Gr 6-9-When his blowhard dad loses his job, Doug Swieteck has to say so long to his friend Holling and Camillo Junior High and get used to things in stupid Marysville, NY. His oldest brother's in Vietnam, his middle brother's still a hoodlum, his mom is quiet but enduring, and his only salvation is weekly visits to the public library, where the librarian is teaching him to draw by using models from a volume of Audubon's Birds of America. Also not too bad is Lil, the daughter of the grocer who gives him a delivery job. Fans of The Wednesday Wars (Clarion, 2007) will find that this companion novel has more in common with it than just a charismatic narrator and pitch-perfect details of daily life in the 1960s. In addition to a mix of caring adults and comically unreasonable authority figures, Schmidt also revisits baseball, theatrical escapades, and timely preoccupations like the Moon landing and the Vietnam War. But Doug's blue-collar story is much darker than Holling's in the earlier novel, and, as a narrator, he's more psychologically complex. Readers know right upfront that his father is abusive, but for a while Doug keeps the depth and magnitude-among other secrets-hidden from those around him. He grows to realize a lot about his family's relationships through study of Audubon's painted birds (one plate is featured at the start of each chapter), and the volume itself becomes a metaphor for his journey from fragmented to whole self. Schmidt manages a hard balance of relatable youth-is-hard humor and nuanced family trauma, though the mix of antics and realism is a bit Shakespearean. Readers will miss Doug and his world when they're done, and will feel richer for having experienced his engaging, tough, and endearing story.-Riva Pollard, Prospect Sierra Middle School, El Cerrito, CA (c) Copyright 2011. Library Journals LLC, a wholly owned subsidiary of Media Source, Inc. No redistribution permitted.
Gr 6-9-A forced move from Long Island to upstate New York in the late 1960s leaves Doug Swieteck on his own to deal with his reprehensible dad and bad-boy older brothers. His salvation comes largely from kind strangers who help to nurture his talents and his humanity. Schmidt's masterful characterization and balance of humor and pathos make this coming-of-age novel so memorable. (Apr.) (c) Copyright 2011. Library Journals LLC, a wholly owned subsidiary of Media Source, Inc. No redistribution permitted.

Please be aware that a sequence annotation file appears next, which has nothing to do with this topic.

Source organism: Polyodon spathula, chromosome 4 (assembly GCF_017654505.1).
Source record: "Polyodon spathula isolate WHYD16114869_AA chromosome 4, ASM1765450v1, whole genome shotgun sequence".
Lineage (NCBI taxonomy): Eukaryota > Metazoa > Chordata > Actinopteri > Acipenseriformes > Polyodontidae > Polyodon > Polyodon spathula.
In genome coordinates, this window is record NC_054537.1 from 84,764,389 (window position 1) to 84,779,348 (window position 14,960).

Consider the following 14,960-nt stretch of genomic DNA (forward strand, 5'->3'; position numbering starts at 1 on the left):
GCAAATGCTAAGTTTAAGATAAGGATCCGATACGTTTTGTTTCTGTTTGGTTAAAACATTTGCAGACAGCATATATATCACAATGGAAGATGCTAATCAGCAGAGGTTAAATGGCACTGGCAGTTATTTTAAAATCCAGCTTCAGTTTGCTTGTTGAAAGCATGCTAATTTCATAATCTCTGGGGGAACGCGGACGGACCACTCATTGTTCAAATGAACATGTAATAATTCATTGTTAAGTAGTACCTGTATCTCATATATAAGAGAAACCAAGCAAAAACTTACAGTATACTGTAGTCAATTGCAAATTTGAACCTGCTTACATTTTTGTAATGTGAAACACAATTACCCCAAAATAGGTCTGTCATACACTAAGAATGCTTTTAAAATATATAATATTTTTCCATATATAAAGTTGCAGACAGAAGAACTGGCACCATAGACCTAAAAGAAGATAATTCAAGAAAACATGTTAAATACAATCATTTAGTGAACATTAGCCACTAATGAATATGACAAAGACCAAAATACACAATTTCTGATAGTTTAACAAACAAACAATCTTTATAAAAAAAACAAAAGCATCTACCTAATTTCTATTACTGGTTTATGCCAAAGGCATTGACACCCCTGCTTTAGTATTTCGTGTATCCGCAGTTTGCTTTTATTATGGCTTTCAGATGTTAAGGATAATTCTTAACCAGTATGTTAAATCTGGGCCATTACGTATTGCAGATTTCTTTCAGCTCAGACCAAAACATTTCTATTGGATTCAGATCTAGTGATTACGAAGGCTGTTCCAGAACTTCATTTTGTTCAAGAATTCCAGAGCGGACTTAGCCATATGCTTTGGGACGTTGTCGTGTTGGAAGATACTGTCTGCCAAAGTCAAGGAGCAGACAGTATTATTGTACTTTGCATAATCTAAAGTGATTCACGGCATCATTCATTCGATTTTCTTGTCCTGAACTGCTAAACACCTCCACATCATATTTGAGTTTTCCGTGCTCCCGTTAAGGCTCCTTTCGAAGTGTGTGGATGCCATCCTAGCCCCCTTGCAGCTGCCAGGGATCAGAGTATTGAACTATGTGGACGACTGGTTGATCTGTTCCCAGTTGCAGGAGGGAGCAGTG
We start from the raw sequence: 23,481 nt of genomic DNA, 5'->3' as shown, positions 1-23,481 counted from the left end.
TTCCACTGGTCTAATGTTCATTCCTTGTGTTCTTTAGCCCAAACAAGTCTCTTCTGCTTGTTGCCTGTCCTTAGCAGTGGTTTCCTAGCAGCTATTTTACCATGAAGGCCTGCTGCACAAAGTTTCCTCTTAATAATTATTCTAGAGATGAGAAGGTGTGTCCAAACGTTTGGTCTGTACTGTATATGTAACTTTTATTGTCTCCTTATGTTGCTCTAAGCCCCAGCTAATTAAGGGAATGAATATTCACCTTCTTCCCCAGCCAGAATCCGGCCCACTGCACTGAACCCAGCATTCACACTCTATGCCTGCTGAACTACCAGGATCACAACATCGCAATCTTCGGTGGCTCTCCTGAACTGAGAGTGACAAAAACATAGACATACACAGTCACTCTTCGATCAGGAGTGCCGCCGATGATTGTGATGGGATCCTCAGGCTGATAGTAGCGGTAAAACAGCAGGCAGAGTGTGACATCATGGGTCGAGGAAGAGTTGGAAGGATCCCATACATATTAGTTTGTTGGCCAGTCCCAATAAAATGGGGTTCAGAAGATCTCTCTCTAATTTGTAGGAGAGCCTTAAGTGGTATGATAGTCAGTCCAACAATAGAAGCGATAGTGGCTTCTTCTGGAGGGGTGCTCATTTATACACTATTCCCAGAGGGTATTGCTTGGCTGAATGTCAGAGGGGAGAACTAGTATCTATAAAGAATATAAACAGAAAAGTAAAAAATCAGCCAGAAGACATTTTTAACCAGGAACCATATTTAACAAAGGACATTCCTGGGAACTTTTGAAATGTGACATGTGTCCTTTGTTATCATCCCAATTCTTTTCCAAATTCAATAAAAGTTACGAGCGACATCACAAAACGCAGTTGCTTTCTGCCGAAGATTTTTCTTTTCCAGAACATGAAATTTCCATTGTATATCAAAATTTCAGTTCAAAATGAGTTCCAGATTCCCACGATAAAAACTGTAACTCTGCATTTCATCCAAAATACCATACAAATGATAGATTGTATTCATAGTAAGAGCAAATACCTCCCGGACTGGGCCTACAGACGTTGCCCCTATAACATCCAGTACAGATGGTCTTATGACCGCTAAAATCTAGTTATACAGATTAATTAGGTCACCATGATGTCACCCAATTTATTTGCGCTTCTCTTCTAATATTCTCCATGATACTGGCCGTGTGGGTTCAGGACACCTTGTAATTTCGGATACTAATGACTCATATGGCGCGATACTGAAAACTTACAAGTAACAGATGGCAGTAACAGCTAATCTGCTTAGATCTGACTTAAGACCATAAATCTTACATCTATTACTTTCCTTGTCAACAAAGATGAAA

*Starred Review* In this stand-alone companion to The Wednesday Wars (2007), a Newbery Honor Book set in the late 1960s, Schmidt focuses on Holling Hoodhood's classmate Doug Swieteck, who is furious when his volatile father gets fired and moves the family to tiny Marysville, New York. Eighth grade gets off to a rocky start, particularly after Doug's brother is blamed for a series of local break-ins, and Doug, too, is viewed with suspicion. Life at home with his hard-drinking dad is rocky as well, especially after Doug's second brother returns from Vietnam without his legs. In addition to brief character references, this title shares much with The Wednesday Wars. Here, John James Audubon's portraits of birds, rather than Shakespeare's plays, provide a cultural awakening, and once again, Schmidt skillfully makes a reluctant boy's connection with the works a plausible and moving catalyst for strength and growth. Schmidt stretches credibility with another wish-fulfilling ending, but readers will likely forgive any plot contrivances as they enjoy Doug's distinctive, rhythmic narration, inventively peppered wit. stat. about his life, which reveals hard, sometimes shocking truths about the time period and, most of all, Doug's family. Delivered in a wholly believable voice, Doug's euphemisms are heartbreaking and authentic, as when he describes his dad's violence. He has quick hands. Reproductions of Audubon plates introduce each chapter in this stealthily powerful, unexpectedly affirming story of discovering and rescuing one's best self, despite family pressure to do otherwise.--Engberg, Gillia. Copyright 2010 Booklist
This companion to The Wednesday Wars follows the formula of Schmidt's Newbery Honor winner with less success. Doug Swieteck, a prankster in the previous book, has graver problems than Holling Hoodhood did, making the interplay of pathos and slapstick humor an uneasy fit. In summer 1968, the Swietecks leave Long Island for the Catskills, where Doug's father has found work. Doug's mother (like Holling's) is kind but ineffectual; Mr. Swieteck is a brutish jerk. His abuse of his three sons, one of whom is currently in Vietnam, happens mostly offstage, but one episode of unthinkable cruelty is recounted as a flashback to explain why Doug refuses to take off his shirt in gym class. Doug does make two key friends: Lil, whose father owns the deli for which Doug becomes delivery boy, and the less fleshed-out Mr. Powell, a librarian who instantly sees Doug's potential as an artist. There are lovely moments, but the late addition of an implausible subplot in which Lil, who has never shown an interest in acting, is drafted for a role in a Broadway play, seems desultory considering the story's weightier elements. Ages 10-14. (Apr.) (c) Copyright PWxyz, LLC. All rights reserved.